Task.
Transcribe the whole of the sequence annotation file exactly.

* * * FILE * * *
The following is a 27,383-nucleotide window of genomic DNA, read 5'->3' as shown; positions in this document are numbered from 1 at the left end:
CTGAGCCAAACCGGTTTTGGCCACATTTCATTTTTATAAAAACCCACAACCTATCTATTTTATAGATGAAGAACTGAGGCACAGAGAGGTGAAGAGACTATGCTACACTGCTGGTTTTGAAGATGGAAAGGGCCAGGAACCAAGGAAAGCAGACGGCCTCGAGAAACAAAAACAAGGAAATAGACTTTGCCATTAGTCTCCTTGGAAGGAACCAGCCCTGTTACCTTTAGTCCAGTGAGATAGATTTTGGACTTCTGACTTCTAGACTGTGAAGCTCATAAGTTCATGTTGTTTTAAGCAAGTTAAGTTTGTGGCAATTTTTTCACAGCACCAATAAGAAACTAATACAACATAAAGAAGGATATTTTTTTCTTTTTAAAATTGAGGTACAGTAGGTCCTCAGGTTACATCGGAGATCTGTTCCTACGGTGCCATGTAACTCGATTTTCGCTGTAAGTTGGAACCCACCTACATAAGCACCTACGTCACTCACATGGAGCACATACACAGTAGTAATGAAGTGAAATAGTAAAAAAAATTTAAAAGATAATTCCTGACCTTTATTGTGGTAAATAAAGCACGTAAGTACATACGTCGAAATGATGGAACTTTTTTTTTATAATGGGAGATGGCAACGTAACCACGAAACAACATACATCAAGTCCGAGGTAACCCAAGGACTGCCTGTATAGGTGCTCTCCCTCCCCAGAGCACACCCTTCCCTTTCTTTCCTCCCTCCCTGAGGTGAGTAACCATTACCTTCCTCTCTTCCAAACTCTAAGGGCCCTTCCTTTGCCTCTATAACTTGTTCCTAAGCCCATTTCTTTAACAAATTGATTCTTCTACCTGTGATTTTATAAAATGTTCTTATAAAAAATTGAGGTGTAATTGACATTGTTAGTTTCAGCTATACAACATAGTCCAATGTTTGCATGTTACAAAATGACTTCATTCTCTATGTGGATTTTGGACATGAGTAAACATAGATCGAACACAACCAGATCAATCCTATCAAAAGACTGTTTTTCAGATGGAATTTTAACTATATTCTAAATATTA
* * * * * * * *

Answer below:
The following is a 27,383-nucleotide window of genomic DNA, read 5'->3' as shown; positions in this document are numbered from 1 at the left end:
CTGAGCCAAACCGGTTTTGGCCACATTTCATTTTTATAAAAACCCACAACCTATCTATTTTATAGATGAAGAACTGAGGCACAGAGAGGTGAAGAGACTATGCTACACTGCTGGTTTTGAAGATGGAAAGGGCCAGGAACCAAGGAAAGCAGACGGCCTCGAGAAACAAAAACAAGGAAATAGACTTTGCCATTAGTCTCCTTGGAAGGAACCAGCCCTGTTACCTTTAGTCCAGTGAGATAGATTTTGGACTTCTGACTTCTAGACTGTGAAGCTCATAAGTTCATGTTGTTTTAAGCAAGTTAAGTTTGTGGCAATTTTTTCACAGCACCAATAAGAAACTAATACAACATAAAGAAGGATATTTTTTTCTTTTTAAAATTGAGGTACAGTAGGTCCTCAGGTTACATCGGAGATCTGTTCCTACGGTGCCATGTAACTCGATTTTCGCTGTAAGTTGGAACCCACCTACATAAGCACCTACGTCACTCACATGGAGCACATACACAGTAGTAATGAAGTGAAATAGTAAAAAAAATTTAAAAGATAATTCCTGACCTTTATTGTGGTAAATAAAGCACGTAAGTACATACGTCGAAATGATGGAACTTTTTTTTTATAATGGGAGATGGCAACGTAACCACGAAACAACATACATCAAGTCCGAGGTAACCCAAGGACTGCCTGTATAGGTGCTCTCCCTCCCCAGAGCACACCCTTCCCTTTCTTTCCTCCCTCCCTGAGGTGAGTAACCATTACCTTCCTCTCTTCCAAACTCTAAGGGCCCTTCCTTTGCCTCTATAACTTGTTCCTAAGCCCATTTCTTTAACAAATTGATTCTTCTACCTGTGATTTTATAAAATGTTCTTATAAAAAATTGAGGTGTAATTGACATTGTTAGTTTCAGCTATACAACATAGTCCAATGTTTGCATGTTACAAAATGACTTCATTCTCTATGTGGATTTTGGACATGAGTAAACATAGATCGAACACAACCAGATCAATCCTATCAAAAGACTGTTTTTCAGATGGAATTTTAACTATATTCTAAATATTA